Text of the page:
Many high profile threats could have been completely mitigated if people patched their machines more regularly. MS have taken this decision out of users’ hands to an extent with W10 and for all the wailing and gnashing of teeth this caused it is a Good Thing. The vulnerability exploited by the WannaCry outbreak a couple of years back which took out, amongst many other organisations, fully a third of the NHS had been patched by MS a month previously. See also: Sasser, Conficker, Code Red and many, many more.

    Today though is where it gets interesting. Vendors have largely got their houses in order, helped in no small way by Windows 10 enforcing good coding practices more aggressively than previous incarnations. In 2018 the primary mode of infection – I forget the exact figure but it’s something like 90-95% – for all initial malware infections is email. That is, either mails which convince people to run malware-infected attachments, or phishing emails which direct them to hostile web pages. For all of Microsoft’s successes and failings, I expect it’ll be quite challenging for them to issue a patch to satiate index fingers.

    Premier Icon Cougar
    Subscriber

    one of the first USB scanners from Epson would no longer work with XP after W98

    To be fair, W98 and XP are wholly different operating systems. XP was built on Windows NT, Windows 98 was (at the risk of a gross oversimplification here) built on DOS. The Windows 9X family died (spectacularly and not before time) after Windows ME.

    In the Windows 98 world there were two driver models, the then new and shiny WDM and the legacy VxD which actually predates Windows 3.1! For most practical purposes, USB was only supported properly for the first time under Windows 98* so the technology was in its infancy. WDM continued into Windows XP so a piece of hardware using WDM should have continued to work, whereas VxD drivers don’t work on an NT-derived system. I’d guess then that your scanner driver was using a VxD driver, which was by then ten year old technology in Windows 98. I’d put the blame for your issue squarely with Epson rather than MS in this instance.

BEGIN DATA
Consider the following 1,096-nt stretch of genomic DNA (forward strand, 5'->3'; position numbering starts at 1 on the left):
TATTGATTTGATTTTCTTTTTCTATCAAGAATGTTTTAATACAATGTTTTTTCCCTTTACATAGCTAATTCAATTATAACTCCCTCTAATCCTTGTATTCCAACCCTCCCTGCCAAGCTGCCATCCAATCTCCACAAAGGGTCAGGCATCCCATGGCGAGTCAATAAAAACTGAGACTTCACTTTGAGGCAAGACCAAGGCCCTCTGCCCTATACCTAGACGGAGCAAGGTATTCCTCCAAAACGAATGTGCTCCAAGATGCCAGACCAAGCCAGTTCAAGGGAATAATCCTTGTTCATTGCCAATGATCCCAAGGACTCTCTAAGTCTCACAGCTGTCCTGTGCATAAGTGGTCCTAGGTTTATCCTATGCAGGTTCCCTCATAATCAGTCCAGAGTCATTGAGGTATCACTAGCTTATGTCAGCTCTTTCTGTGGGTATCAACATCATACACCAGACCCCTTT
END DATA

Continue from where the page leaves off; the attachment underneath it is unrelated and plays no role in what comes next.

Plus, y’know, all this was 20 years ago. It seems somewhat unfair to be judging Windows 10 based on Windows 98, it’s like saying you’d never drive a new Ford Mondeo because you once had a MkIII Escort that was a bit shit.

    (* – this isn’t technically true, there was limited support in later OEM versions of W95 but it was pretty shocking.)

    Premier Icon cookeaa
    Subscriber

    It Creaks with Vista, I’ll boot it up tonight and see what it’s got, I vaguely remember sticking extra memory in it a couple of years ago but I can’t remember how much…

    If it’ll run Vista, it should be fine with Win10. Win7 is no longer supported, but if you have a valid license key, you can use that to install Win10

    As in use the old vista product key for an update?
    I think there’s one of the old Windows stickers on the bottom, would that have a key valid for Win 10 update? I thought they’d stopped offering that…

    hols2
    Member

    As in use the old vista product key for an update?

    No, I don’t think it will work with a Vista key, only Win7 or Win8. Officially, the offer has ended. In reality, it still works fine according to multiple reliable sources.

    poly
    Member

    And yet it’s the only OS that supports, well, everything. Stuff you can buy at the newsagents, on alibaba, generic crap off eBay, hardware from PC specialists.

    I think your logic is back to front. Its not that the OS supports everything its that everything supports the OS. That said I can’t recall the last time I had an issue connecting anything to a Mac, and it just working.